This is my eighth PMC, I very much look forward to these meetings. New Zealand’s relationship with ASEAN is a central part of our engagement with South East Asia. Our links have been strong since ASEAN’s inception, and we anticipate this partnership will grow even closer in the new milllenum.
This year Brunei is our country coordinator. It is a delight to work together a second time in this role. And looking ahead we will also be delighted to work with Singapore where it takes over in the year 2000.
We will be hosting the 14th New Zealand/ASEAN Dialogue Session in Wellington in October. I’m hoping to see many familiar faces from ASEAN at that meeting. I look forward to constructive discussions spanning political, economic and development issues. There’s a lot happening in the region, and the Dialogue provides an invaluable opportunity for officials to sit down and discuss the details of our interaction.
Developments in ASEAN
It has been a momentous period for ASEAN. It is a year in which Laos and Myamnar have brought their voice to the table and assumed the responsibilities of membership. Depending on the outcome of the weekend elections in Cambodia, the ambition of an ASEAN 10 is much closer. We have provided four observers and helped fund the UN observer presence. This is a mark of our long commitment to regional peace and stability and our desire to see Cambodia achieve stable government, economic progress and regional integration.
The economic challenges of the past year have been enormous. Most of the ASEAN countries have been affected by the environmental and economic damage of both drought and haze. We too have suffered the effects of the El Nino drought. On the haze issue we have again provided funds for relief and prevention efforts. While rain has belped to alleviate the problem, it is vital to lessen man-made aggravation of the problem in future years.
Asia’s economic difficulties over the past year have brought home to New Zealanders, if they needed reminding, just how closely our fortunes are linked to Asia’s. We too have felt the impact and seen a decline in our dollar, GDP growth, exports and visitor numbers. We have had to cut back on some Government expenditure programmes.
I do not for a moment equate our situation with the severity of the impact on our friends in some ASEAN countries. We have followed with great concern the serious economic news coming out of the region. At the same time we are full of adimiration for the efforts being made to grapple with these problems and find a way forward.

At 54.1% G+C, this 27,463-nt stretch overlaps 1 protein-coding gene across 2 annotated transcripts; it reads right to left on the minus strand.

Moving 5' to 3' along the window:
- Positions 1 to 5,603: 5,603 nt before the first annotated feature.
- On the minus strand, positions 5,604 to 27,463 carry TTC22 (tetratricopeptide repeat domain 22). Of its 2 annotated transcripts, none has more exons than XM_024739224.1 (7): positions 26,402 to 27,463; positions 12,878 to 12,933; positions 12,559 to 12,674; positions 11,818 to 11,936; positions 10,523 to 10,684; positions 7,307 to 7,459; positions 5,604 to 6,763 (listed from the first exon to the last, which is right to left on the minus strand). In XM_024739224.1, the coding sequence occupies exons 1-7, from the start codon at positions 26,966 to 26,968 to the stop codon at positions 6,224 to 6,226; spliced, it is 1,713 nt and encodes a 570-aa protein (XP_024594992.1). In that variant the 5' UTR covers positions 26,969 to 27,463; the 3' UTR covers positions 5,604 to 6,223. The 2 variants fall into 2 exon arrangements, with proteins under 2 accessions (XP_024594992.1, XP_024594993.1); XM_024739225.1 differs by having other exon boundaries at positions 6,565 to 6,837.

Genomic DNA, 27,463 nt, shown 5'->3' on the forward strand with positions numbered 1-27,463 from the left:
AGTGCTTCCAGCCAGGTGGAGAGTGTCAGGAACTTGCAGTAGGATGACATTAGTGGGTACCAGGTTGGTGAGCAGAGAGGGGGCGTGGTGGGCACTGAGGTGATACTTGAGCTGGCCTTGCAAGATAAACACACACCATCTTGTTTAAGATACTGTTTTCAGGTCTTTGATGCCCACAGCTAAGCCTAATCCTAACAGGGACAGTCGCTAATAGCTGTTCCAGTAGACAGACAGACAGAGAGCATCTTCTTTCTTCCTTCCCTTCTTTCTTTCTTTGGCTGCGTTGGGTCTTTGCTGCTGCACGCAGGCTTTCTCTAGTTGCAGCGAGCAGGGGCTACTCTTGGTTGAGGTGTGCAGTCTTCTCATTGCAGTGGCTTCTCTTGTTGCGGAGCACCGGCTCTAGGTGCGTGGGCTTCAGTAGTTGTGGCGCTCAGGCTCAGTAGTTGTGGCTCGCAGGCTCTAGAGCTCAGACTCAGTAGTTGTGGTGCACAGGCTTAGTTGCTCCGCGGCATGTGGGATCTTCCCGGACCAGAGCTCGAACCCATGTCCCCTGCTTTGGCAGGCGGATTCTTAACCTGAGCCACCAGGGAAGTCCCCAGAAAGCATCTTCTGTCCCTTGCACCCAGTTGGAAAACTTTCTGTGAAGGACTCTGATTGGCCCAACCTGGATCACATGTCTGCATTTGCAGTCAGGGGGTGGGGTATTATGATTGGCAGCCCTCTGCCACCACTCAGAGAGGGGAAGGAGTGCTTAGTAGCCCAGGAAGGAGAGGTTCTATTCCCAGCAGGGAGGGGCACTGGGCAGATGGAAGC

The challenge for New Zealand is how – besides supporting the role of international financial institutions – we can help in a way that really makes a difference. We do not have the resources to make significant financial contributions. We are not a capital-exporting country.
So we have been trying to help in practical ways that draw on our experience in tackling our own economic crisis of the 1980s. One such area is public sector reform and it is one where our experience has been seen as valuable by our partners. We have been running programmes for senior Thai public sector managers and are discussing the possibility of arranging something similar with Indonesia.
The independence of our central bank and its role in fiscal and monetary policy is also of interest to our partners. The Reserve Bank of New Zealand is actively sharing its experience with ASEAN partners. The same is true of our Government auditors.
Some of you will know, from dealing with us in other organisations such as APEC, that New Zealand follows a very determined path when it comes to the international trading system. We have one of the more open markets in the world. I know the priority you place on boosting exports as a way out of the economic malaise. Our market may not be a large one, but it is certainly wide open to your exporters. You will be interested to know that our imports from Asia are up substantially at a time when our exports to the region are down. Malaysia, Singapore and Indonesia have all registered significant increases in their exports to New Zealand in the year to May.